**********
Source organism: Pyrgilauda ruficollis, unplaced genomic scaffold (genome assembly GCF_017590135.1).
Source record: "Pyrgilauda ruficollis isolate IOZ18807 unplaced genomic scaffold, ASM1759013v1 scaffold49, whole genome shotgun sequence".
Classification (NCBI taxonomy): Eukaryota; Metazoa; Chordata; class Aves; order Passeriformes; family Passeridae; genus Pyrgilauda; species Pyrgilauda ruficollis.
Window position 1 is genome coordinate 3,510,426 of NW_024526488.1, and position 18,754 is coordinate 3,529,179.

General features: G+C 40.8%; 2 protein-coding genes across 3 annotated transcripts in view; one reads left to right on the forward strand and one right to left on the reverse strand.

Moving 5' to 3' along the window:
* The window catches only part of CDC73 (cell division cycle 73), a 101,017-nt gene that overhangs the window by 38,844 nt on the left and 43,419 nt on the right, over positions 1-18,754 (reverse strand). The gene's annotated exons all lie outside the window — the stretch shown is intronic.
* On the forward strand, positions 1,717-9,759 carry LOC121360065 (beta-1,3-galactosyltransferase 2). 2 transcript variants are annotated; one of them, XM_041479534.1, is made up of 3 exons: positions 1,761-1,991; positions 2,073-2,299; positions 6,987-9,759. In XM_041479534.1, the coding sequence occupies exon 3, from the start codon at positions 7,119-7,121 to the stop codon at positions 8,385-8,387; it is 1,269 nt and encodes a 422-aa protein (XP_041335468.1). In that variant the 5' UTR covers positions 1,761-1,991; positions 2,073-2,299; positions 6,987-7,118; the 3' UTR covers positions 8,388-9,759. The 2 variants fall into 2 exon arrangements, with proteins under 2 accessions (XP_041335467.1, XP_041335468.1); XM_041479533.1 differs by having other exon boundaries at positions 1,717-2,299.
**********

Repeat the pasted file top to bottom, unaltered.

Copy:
Source organism: Pyrgilauda ruficollis, unplaced genomic scaffold (genome assembly GCF_017590135.1).
Source record: "Pyrgilauda ruficollis isolate IOZ18807 unplaced genomic scaffold, ASM1759013v1 scaffold49, whole genome shotgun sequence".
Classification (NCBI taxonomy): Eukaryota; Metazoa; Chordata; class Aves; order Passeriformes; family Passeridae; genus Pyrgilauda; species Pyrgilauda ruficollis.
Window position 1 is genome coordinate 3,510,426 of NW_024526488.1, and position 18,754 is coordinate 3,529,179.

General features: G+C 40.8%; 2 protein-coding genes across 3 annotated transcripts in view; one reads left to right on the forward strand and one right to left on the reverse strand.

Moving 5' to 3' along the window:
* The window catches only part of CDC73 (cell division cycle 73), a 101,017-nt gene that overhangs the window by 38,844 nt on the left and 43,419 nt on the right, over positions 1-18,754 (reverse strand). The gene's annotated exons all lie outside the window — the stretch shown is intronic.
* On the forward strand, positions 1,717-9,759 carry LOC121360065 (beta-1,3-galactosyltransferase 2). 2 transcript variants are annotated; one of them, XM_041479534.1, is made up of 3 exons: positions 1,761-1,991; positions 2,073-2,299; positions 6,987-9,759. In XM_041479534.1, the coding sequence occupies exon 3, from the start codon at positions 7,119-7,121 to the stop codon at positions 8,385-8,387; it is 1,269 nt and encodes a 422-aa protein (XP_041335468.1). In that variant the 5' UTR covers positions 1,761-1,991; positions 2,073-2,299; positions 6,987-7,118; the 3' UTR covers positions 8,388-9,759. The 2 variants fall into 2 exon arrangements, with proteins under 2 accessions (XP_041335467.1, XP_041335468.1); XM_041479533.1 differs by having other exon boundaries at positions 1,717-2,299.